Despite Wet Weather, the West is Not Out of the Weeds Yet
Much of the West has been in drought conditions for the last decade, including a 16 year drought in the Colorado River basin states. The massive amounts of snow and rain this winter across the Rockies and the Sierra have given us all a bit of reprieve from the worst of the dire forecasts of shortages being declared in the Colorado River system due to low water levels in Lake Mead. A month or two ago, there was a 66% chance of that happening in the next year, but the Bureau of Reclamation, the federal agency responsible for overseeing Colorado River allocations, recently revised its numbers: now there is a 33% chance of a shortage occurring. This seems to give us all a bit of breathing room, or does it?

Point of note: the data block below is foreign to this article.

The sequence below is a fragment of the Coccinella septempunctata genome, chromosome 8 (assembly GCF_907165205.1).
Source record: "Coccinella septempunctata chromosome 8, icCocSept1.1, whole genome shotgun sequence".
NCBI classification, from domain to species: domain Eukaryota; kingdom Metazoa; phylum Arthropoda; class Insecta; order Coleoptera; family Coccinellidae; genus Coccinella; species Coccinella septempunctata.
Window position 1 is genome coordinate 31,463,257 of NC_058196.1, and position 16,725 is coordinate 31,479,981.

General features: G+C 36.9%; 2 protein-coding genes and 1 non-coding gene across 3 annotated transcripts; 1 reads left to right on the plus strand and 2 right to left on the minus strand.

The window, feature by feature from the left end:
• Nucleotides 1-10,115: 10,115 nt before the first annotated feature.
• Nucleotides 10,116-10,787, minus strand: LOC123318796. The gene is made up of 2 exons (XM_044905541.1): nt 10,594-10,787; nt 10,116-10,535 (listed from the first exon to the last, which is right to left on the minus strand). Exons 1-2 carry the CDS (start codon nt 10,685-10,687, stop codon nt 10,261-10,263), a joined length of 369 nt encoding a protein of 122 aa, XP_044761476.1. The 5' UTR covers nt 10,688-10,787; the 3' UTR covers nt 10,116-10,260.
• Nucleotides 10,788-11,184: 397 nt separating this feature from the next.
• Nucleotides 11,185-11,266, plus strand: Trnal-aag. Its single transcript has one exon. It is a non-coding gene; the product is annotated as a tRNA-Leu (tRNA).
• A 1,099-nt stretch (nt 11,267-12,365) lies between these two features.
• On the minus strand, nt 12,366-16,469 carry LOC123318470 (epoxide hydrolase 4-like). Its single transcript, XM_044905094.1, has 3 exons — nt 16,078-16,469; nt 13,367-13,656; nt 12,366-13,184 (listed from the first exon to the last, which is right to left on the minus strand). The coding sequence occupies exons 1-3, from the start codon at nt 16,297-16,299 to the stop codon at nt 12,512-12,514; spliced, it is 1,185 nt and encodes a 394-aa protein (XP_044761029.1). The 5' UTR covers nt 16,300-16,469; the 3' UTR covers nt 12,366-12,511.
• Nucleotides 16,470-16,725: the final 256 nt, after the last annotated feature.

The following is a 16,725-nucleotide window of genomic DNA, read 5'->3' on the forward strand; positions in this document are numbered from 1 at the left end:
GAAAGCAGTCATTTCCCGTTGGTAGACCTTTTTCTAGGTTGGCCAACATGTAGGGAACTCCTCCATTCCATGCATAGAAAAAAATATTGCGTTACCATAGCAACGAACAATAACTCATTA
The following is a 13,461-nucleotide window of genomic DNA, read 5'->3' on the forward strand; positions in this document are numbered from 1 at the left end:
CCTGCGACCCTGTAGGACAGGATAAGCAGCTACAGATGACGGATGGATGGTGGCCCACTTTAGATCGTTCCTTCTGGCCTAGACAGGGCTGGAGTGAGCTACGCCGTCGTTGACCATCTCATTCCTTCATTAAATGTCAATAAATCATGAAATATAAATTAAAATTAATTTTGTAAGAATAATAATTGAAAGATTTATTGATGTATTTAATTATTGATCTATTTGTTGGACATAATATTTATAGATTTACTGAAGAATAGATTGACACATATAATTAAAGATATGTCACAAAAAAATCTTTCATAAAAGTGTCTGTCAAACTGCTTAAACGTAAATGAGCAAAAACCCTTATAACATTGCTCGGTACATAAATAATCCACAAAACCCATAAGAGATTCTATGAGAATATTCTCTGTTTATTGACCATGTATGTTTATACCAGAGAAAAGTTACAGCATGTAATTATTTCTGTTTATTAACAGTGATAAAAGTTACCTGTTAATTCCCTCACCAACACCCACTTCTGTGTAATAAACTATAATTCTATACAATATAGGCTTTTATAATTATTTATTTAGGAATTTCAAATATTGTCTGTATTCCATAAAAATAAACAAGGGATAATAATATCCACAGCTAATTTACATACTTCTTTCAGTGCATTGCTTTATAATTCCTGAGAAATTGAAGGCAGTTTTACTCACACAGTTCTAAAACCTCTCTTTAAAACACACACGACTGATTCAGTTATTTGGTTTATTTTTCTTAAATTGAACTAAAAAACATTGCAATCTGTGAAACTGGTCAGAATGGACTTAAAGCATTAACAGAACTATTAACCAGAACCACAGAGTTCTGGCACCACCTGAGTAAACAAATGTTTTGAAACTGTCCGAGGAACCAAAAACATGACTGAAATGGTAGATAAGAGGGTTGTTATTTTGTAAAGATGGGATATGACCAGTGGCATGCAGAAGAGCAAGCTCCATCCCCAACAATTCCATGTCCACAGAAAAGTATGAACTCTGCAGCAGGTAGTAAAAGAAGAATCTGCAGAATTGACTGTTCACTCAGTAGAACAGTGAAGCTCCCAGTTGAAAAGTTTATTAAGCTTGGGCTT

While the drought has certainly been top of mind in recent years, especially in California, we are still grappling with the so called “structural deficit” in the Colorado River basin. This means that there is more water being allocated from the Colorado River than is available, regardless of the weather situation. Despite recent weather, we still need to work collaboratively to advance long term policies and programs that help us squeeze every drop of water from the sources we do have, and to reduce our water footprints.
For more information on the structural deficit, click here. Join us in advancing smart water policies and principles by signing the BWS endorsement statement and connecting with the Change the Course campaign. We are not out of the weeds yet, but with your help, we can be on our way!